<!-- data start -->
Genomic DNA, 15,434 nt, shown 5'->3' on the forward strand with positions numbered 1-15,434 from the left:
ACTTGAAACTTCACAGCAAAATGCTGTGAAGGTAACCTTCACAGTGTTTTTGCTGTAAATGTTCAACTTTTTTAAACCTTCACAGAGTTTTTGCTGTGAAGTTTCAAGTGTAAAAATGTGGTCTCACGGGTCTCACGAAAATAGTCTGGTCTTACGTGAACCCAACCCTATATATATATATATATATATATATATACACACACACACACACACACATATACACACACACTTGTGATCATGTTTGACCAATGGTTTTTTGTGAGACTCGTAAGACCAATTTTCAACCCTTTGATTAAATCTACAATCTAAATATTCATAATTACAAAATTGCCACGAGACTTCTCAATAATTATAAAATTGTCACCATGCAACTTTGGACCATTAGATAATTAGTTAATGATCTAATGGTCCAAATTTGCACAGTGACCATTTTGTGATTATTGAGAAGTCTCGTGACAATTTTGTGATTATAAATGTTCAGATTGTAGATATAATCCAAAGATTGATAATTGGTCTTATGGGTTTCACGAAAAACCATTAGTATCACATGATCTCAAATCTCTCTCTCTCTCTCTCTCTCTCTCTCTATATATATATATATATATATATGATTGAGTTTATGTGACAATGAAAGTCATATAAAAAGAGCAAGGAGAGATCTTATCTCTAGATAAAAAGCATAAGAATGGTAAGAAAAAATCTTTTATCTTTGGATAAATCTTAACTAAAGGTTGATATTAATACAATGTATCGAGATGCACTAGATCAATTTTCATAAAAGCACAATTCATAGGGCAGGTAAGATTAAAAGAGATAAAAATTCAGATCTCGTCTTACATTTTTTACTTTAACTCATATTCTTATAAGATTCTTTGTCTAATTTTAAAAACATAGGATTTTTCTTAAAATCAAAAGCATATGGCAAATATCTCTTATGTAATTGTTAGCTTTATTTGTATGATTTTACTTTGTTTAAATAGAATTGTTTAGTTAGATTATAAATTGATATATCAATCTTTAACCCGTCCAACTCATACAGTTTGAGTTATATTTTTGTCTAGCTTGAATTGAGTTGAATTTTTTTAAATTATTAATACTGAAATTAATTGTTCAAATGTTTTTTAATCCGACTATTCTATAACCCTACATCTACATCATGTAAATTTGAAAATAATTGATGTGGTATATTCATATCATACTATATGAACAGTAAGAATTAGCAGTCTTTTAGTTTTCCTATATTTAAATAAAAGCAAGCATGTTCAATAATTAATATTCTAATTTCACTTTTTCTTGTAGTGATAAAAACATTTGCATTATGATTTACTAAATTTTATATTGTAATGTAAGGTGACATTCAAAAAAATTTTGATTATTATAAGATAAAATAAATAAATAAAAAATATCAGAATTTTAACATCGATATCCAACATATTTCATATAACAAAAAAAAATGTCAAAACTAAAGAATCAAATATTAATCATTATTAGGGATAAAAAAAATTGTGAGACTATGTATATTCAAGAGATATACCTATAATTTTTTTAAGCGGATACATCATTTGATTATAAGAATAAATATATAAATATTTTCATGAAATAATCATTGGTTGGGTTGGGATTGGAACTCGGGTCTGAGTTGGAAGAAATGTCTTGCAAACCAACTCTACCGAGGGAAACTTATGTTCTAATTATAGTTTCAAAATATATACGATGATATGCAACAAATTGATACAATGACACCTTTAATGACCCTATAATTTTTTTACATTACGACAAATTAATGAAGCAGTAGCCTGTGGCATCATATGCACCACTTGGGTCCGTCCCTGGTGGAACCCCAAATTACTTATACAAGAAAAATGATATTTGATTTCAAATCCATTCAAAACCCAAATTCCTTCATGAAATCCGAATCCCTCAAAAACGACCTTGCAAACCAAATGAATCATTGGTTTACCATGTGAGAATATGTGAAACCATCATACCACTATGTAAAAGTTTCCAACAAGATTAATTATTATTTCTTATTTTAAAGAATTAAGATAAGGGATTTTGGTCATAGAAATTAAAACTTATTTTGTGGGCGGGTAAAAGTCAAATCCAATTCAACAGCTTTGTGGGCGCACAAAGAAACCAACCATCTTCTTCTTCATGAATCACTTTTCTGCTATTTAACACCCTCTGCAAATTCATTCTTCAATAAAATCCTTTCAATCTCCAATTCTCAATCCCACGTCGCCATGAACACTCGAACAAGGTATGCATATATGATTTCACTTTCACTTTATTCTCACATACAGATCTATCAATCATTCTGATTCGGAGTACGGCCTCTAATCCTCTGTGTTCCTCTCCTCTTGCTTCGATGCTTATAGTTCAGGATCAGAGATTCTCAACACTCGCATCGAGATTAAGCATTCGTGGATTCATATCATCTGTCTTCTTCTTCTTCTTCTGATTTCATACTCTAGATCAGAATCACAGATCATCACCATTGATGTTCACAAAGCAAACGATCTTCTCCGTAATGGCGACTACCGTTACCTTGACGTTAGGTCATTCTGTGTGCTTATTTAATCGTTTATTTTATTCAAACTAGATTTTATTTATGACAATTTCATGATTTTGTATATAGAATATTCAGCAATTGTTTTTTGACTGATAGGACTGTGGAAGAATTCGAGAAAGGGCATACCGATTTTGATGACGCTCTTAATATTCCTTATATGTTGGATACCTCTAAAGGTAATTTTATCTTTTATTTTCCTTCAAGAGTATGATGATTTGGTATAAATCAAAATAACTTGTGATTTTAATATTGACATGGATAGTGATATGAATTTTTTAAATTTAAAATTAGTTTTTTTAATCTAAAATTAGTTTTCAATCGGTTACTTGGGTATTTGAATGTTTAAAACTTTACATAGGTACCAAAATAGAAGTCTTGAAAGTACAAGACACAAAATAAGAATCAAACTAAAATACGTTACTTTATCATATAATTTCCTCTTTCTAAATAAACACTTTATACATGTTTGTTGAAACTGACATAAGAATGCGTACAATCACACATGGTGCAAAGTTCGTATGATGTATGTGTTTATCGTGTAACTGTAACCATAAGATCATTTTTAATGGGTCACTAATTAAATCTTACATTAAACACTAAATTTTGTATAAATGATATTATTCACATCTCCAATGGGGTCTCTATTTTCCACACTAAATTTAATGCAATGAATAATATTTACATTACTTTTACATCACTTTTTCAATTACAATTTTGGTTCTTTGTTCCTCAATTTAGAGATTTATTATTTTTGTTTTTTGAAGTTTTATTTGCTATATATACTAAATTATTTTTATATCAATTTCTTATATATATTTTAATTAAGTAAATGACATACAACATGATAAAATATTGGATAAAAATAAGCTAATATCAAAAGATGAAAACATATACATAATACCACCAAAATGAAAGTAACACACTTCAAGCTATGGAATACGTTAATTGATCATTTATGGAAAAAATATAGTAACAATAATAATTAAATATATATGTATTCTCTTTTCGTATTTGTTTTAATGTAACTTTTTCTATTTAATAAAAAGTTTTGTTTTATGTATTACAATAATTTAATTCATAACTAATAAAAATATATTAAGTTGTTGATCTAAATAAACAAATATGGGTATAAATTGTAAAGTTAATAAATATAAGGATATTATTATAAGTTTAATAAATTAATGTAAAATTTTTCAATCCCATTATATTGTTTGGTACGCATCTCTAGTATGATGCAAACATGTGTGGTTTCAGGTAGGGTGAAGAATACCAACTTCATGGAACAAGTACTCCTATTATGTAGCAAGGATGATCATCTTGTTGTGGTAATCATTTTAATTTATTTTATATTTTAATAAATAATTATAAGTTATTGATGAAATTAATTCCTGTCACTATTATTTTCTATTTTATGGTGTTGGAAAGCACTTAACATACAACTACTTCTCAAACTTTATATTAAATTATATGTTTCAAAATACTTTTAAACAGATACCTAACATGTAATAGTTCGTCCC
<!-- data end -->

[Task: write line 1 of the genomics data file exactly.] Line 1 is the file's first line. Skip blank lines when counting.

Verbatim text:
Genomic DNA, 15,434 nt, shown 5'->3' on the forward strand with positions numbered 1-15,434 from the left: